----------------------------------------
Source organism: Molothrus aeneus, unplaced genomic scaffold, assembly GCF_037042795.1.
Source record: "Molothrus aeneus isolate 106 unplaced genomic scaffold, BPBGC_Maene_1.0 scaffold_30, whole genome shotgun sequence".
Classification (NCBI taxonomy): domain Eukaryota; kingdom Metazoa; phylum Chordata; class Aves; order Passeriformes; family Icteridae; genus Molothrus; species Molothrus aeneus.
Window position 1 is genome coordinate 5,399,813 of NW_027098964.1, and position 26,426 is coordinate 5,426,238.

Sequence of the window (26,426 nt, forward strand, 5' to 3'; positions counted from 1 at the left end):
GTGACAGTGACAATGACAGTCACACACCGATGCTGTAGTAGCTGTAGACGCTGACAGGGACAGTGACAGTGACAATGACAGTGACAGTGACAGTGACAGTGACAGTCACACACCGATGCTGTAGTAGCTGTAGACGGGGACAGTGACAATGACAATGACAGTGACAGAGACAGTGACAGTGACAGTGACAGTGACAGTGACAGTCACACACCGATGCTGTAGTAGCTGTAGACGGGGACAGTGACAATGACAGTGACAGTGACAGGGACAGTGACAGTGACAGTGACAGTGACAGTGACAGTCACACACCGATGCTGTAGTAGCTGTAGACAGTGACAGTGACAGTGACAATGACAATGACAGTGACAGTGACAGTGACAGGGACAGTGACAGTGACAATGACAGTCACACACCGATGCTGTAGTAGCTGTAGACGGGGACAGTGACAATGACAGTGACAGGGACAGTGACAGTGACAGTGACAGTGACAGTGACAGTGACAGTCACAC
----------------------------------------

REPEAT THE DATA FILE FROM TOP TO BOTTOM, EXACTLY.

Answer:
Source organism: Molothrus aeneus, unplaced genomic scaffold, assembly GCF_037042795.1.
Source record: "Molothrus aeneus isolate 106 unplaced genomic scaffold, BPBGC_Maene_1.0 scaffold_30, whole genome shotgun sequence".
Classification (NCBI taxonomy): domain Eukaryota; kingdom Metazoa; phylum Chordata; class Aves; order Passeriformes; family Icteridae; genus Molothrus; species Molothrus aeneus.
Window position 1 is genome coordinate 5,399,813 of NW_027098964.1, and position 26,426 is coordinate 5,426,238.

Sequence of the window (26,426 nt, forward strand, 5' to 3'; positions counted from 1 at the left end):
GTGACAGTGACAATGACAGTCACACACCGATGCTGTAGTAGCTGTAGACGCTGACAGGGACAGTGACAGTGACAATGACAGTGACAGTGACAGTGACAGTGACAGTCACACACCGATGCTGTAGTAGCTGTAGACGGGGACAGTGACAATGACAATGACAGTGACAGAGACAGTGACAGTGACAGTGACAGTGACAGTGACAGTCACACACCGATGCTGTAGTAGCTGTAGACGGGGACAGTGACAATGACAGTGACAGTGACAGGGACAGTGACAGTGACAGTGACAGTGACAGTGACAGTCACACACCGATGCTGTAGTAGCTGTAGACAGTGACAGTGACAGTGACAATGACAATGACAGTGACAGTGACAGTGACAGGGACAGTGACAGTGACAATGACAGTCACACACCGATGCTGTAGTAGCTGTAGACGGGGACAGTGACAATGACAGTGACAGGGACAGTGACAGTGACAGTGACAGTGACAGTGACAGTGACAGTCACAC